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Generics, Quantified Generalisations and Social Prejudice
Dr. Rachel Sterken
Thursday, October 06, 2016, 12:00pm - 01:00pm
University of Oslo, Department of Philosophy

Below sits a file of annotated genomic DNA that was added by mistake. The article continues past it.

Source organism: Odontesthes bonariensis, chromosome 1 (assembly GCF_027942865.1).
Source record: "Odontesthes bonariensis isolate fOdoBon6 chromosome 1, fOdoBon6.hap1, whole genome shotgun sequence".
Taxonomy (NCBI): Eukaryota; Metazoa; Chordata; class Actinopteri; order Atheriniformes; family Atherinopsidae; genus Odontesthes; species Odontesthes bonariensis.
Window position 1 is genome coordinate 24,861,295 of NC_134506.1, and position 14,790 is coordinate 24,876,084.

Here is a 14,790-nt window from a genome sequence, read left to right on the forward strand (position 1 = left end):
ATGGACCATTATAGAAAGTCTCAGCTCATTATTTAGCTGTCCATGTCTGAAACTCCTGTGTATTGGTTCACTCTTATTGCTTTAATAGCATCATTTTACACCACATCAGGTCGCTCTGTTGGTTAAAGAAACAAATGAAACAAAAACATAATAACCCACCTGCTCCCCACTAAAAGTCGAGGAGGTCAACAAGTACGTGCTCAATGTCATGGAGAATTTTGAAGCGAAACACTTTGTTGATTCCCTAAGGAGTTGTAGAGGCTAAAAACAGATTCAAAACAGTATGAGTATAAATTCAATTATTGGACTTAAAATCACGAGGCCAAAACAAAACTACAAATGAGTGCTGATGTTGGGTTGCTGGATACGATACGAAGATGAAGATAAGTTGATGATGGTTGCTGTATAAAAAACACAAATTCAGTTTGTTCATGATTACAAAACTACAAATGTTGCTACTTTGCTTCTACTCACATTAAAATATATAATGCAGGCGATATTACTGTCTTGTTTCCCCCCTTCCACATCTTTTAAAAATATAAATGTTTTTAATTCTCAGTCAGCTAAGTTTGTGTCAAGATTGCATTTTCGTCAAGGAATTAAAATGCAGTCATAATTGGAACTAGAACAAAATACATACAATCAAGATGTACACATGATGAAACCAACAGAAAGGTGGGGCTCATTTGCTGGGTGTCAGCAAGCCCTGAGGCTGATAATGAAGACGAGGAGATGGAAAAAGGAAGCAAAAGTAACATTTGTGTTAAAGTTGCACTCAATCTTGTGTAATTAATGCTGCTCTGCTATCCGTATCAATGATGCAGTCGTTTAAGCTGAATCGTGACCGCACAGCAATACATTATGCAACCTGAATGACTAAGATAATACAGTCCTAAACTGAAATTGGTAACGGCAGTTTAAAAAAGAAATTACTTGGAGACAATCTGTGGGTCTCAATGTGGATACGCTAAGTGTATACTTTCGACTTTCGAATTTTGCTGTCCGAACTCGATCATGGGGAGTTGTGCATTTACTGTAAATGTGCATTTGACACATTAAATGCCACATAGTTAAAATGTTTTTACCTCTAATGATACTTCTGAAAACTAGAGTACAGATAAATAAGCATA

Research by psychologists and philosophers connects generics to social prejudice and negative social stereotyping [see, e.g., Leslie (2014, forthcoming), Haslanger (2007, 2011), Rhodes et al. (2012), Waxman (2010), Langton (2015), Jeshion (2013), Geurts (1985)]. The empirical aspects of this work connect exposure to generic language, involving social kind terms, to the formation of essentialist beliefs involving those kinds [Rhodes et al. (2012)], whose possession have been linked to certain forms of prejudice. Many theorists take generics to be distinctive in regards to their prejudice generating powers. However, their connection to the formation of essentialist beliefs cannot be the whole story. In ongoing collaborative work with E. Hoicka and J. Saul, we demonstrate that hearing explicitly quantified language also leads to the development of essentialist beliefs. The distinctive capacity of generics in generating prejudice, I suggest, is rather a result of semantic, communicative and interactional features that generics possess, but explicitly quantified sentences lack.